Diann Blakely (1957-2014) was for twenty years a steady and valuable supporter of and contributor to Shenandoah. When she passed in August, her loss was no less shocking for the fact that she had been ill for some time. Although we had met only twice, Diann and I had carried on a considerable correspondence since I accepted four of her early poems for Southern Humanities Review about two dozen years ago. Those poems appeared in Hurricane Walk (BOA Editions, 1992), which was followed by Farewell, My Lovelies (Story Line, 2000). When I moved to Shenandoah, she began sending me new work, and our ties were further strengthened when my wife Sarah Kennedy selected Diann’s third book, Cities of Flesh and the Dead, as winner of the 2008 Elixir Press Prize.
Her early work was always delicate but bold, highly aware of the body’s blessings and curses. About the quietly intense lyrical pieces of her debut collection William Matthews wrote, “[Blakely] knows everything she knows all at once, word by word, line by line, poem by poem. These sly poems are spare and ample both. They’re cool and passionate, frank and opaque, artful and true.”
In Farewell. . . Diann moved to a more narrative mode, telling her life and our lives, going public with her bewilderment, understanding and affection for the culture of the American South. A new density and commitment to realistic, historical details emerged, and she began to perform diagnoses and autopsies on the dying and dead aspects of the South which refuse to lie down and often find their manifestations in oppression, negligence or cruelty. It’s no accident that many of these poems carry a kind of Dixie Noir undertone, and Carol Muske Dukes wrote of them, “These poems are side-of-the-mouth Chandleresque . . . truly lovely, musical, steeped in a farewell eloquence, making transitory but persuasive order of the chaos of the heart.” Mark Doty’s take was: Blakely’s noir style has the urbane, anxious glamour of jazz, but there’s nothing cool about these fevered poems . . . a poet of dark and bracing powers.”
A poem from that collection appearing first in Shenandoah, “Hound Dog,” considered “the perilous erotics of flux” and cast Elvis as a new world Orpheus who “drove those country housewives mad” until they wanted to “tear him to bloody bits.” The poem is rife with humor, but the tragic mode eclipses the light and shows Diann at her adroit, observant and imaginative best.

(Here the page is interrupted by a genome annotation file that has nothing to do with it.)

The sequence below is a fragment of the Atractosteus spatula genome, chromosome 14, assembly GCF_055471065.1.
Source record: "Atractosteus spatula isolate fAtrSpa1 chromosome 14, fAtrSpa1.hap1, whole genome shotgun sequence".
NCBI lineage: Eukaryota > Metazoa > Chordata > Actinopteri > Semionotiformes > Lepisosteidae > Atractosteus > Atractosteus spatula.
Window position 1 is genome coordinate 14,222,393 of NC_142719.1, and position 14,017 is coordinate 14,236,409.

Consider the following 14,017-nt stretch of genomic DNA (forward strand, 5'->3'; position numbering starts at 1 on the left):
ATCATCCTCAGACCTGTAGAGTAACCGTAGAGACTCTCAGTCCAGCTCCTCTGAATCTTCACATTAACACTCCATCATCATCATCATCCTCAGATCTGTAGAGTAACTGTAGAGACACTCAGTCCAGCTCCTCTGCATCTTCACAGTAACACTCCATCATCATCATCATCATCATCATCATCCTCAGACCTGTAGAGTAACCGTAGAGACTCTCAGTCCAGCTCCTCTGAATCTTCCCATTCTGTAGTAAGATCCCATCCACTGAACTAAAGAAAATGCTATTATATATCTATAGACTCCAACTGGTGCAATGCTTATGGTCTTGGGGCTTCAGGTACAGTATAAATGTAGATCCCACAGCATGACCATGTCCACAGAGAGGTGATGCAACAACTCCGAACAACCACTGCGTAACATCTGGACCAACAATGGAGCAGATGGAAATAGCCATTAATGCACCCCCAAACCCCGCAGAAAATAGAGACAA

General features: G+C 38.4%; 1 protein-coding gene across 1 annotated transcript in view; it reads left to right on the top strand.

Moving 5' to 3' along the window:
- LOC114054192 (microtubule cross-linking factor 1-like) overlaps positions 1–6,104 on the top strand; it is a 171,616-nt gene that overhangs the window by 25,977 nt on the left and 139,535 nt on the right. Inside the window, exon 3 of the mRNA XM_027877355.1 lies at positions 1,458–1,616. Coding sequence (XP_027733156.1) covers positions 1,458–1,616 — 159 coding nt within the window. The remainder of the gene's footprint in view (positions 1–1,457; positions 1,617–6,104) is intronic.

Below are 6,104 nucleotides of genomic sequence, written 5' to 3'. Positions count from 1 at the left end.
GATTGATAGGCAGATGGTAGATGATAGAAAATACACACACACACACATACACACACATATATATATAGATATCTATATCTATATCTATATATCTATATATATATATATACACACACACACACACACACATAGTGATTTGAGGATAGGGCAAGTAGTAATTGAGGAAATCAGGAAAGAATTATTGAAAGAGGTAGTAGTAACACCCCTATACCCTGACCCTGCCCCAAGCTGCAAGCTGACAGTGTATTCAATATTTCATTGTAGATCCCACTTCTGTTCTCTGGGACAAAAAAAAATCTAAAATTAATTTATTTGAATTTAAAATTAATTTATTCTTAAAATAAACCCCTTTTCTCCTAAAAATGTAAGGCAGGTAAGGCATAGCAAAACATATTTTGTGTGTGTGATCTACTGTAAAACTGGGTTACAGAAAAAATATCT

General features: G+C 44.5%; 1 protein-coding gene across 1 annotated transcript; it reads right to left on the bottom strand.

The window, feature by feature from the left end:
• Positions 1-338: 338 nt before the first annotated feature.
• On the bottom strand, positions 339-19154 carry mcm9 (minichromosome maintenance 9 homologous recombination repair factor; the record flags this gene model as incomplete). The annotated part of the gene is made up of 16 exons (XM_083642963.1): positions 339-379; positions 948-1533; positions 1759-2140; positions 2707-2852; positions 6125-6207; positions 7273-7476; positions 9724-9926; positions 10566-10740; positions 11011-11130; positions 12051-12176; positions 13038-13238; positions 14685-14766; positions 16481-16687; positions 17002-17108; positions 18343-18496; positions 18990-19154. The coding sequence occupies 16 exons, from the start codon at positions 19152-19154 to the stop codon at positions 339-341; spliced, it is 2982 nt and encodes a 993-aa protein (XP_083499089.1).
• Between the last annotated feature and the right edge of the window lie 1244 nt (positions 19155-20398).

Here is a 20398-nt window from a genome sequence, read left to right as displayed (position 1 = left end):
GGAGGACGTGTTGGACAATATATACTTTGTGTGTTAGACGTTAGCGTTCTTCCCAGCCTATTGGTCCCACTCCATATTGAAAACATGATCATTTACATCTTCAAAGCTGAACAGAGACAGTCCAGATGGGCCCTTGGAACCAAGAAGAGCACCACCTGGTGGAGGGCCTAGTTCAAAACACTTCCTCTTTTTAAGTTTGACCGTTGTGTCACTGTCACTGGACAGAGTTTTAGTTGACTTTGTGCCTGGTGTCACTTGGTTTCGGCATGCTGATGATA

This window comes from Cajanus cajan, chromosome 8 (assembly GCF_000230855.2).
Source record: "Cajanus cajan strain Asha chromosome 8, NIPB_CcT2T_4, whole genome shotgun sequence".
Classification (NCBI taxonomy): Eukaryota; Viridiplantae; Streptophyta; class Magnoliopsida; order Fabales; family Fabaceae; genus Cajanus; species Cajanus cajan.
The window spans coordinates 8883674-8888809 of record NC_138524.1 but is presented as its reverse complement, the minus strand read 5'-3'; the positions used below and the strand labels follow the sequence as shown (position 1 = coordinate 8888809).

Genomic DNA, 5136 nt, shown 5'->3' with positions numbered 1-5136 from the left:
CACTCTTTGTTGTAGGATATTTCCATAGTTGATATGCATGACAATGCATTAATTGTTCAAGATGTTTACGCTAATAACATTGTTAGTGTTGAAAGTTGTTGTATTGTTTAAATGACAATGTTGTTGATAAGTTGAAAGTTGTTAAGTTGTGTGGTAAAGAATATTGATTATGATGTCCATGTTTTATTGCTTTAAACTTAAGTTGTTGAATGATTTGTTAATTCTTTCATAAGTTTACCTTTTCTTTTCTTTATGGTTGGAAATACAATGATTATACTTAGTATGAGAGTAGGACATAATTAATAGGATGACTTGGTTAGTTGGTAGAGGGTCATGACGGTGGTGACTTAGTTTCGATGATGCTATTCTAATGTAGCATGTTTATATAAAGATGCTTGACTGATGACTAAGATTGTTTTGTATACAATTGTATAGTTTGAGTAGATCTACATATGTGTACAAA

Music, especially the blues, was becoming very important to Diann, and she began sending me poems based on Robert Johnson’s songs and life. In fact, I was surprised to discover the poems of Cities of Flesh . . . when I first saw the manuscript. I’d been fascinated with the Johnson poems and didn’t even know she had another entire, equally mighty, river running in her simultaneously. Sarah Kennedy wrote in her introduction that Diann “always promises entrance to a tragic, beautiful world . . . render[ing] the gritty details of Southern girlhood.” In-progress, the ms. of Cities of Flesh . . . had received the Alice Fay deCastagnola Award, and judge Baron Wormser’s citation called her “a master of evoking the beauties of loss while embracing the wayward joys of what is unaccountably found.”
Many poets, notably the late Lynda Hull and Eleanor Ross Taylor, have lost a passionate advocate in Diann, as she was a tireless critic and literary journalist, a gadfly and a fan at once, a poetry editor at Antioch Review, a fierce and hungry heart. The one thing I may miss more than her unpredictable, challenging and spirited e-mails will likely be the fully finished and polished sequences of blues poems she had been working on for years: Rain at Our Door: Duets with Robert Johnson. I hope there are enough of them in complete enough form that someone will see them into print as a unit. What follows is one of the four published in Shenandoah as the opening selections in our Traditional Music Issue in 2006. I could not get enough of them then and still can’t. She knew how to hammer the blues to silver, and my only solace is that the pain of the process is over. What’s left is to celebrate her words and live our own blues.
COME ON IN MY KITCHEN
Just one kiss, post-belles know, can linger sorghum sweet
Or curdle men’s cafes-au-lait with blood and spit,
Thus we listen to rain charm our screen doors,
Whose rusty hiinges leak the blues each humid dawn,
And watch for uncoiled snakes. O don’t redo the kitchen
Because there’s gonna be rain at our door
Like the last century’s flood, where moss-wreathed cemeteries
Released their dead while bluesmen tortured guitar strings
To dissolve thoughts of ragged, last-drawn breaths
And rambling loves, or those fled to the half-breached levees
Who’d stay past tomorrow. Like those eye-lined Pharoahs
In pleated nighties, spices on their breath,
I’m a believer-o, burning dried sweet moss to cleanse
This house of kisses fouled. Come on in my kitchen
Although the radio nailed to the high shelf
Growls low at night to warn me, sounds buried deep as bones.
Or as deep as your voice denouncing God? You knelt
To bark, they say, against the juke-joint shelf
Of bodies that surrounded you, crazed by the poison
Curdled in your whiskey. Come on in my kitchen . . .
Should we release the ragged dead with kisses
And stir love’s bones among my perfume-pots? If not,
There’s gonna be rain at my door long past second thoughts,
Past levees, screen doors, rusted empires’ kisses.